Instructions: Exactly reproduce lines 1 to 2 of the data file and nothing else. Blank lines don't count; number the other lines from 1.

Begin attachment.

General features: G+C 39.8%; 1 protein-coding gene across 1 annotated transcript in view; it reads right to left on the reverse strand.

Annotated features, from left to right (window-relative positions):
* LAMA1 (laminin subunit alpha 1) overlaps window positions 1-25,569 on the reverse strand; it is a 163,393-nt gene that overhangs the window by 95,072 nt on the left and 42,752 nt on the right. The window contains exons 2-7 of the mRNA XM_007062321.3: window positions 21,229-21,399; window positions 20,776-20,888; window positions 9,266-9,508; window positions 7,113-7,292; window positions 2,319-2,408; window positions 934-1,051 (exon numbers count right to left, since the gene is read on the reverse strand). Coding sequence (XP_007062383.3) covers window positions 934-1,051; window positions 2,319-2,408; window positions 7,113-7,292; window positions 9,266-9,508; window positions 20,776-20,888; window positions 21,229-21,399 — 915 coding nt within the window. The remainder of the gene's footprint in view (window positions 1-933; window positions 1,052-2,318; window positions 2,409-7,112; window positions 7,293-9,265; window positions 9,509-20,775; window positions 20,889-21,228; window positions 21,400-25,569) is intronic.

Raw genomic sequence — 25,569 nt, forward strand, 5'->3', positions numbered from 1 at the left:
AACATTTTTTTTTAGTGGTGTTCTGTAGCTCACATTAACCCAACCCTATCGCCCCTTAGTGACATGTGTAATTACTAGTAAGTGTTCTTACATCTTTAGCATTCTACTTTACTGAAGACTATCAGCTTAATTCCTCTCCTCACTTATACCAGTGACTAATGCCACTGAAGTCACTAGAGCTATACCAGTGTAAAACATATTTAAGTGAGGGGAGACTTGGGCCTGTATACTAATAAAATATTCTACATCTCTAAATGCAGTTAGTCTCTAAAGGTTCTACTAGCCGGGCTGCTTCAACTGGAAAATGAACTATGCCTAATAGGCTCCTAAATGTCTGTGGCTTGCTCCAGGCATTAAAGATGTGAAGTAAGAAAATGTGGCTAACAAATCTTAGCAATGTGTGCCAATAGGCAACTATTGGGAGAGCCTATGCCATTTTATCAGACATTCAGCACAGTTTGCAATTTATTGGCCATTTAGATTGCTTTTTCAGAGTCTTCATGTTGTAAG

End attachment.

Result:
General features: G+C 39.8%; 1 protein-coding gene across 1 annotated transcript in view; it reads right to left on the reverse strand.

Annotated features, from left to right (window-relative positions):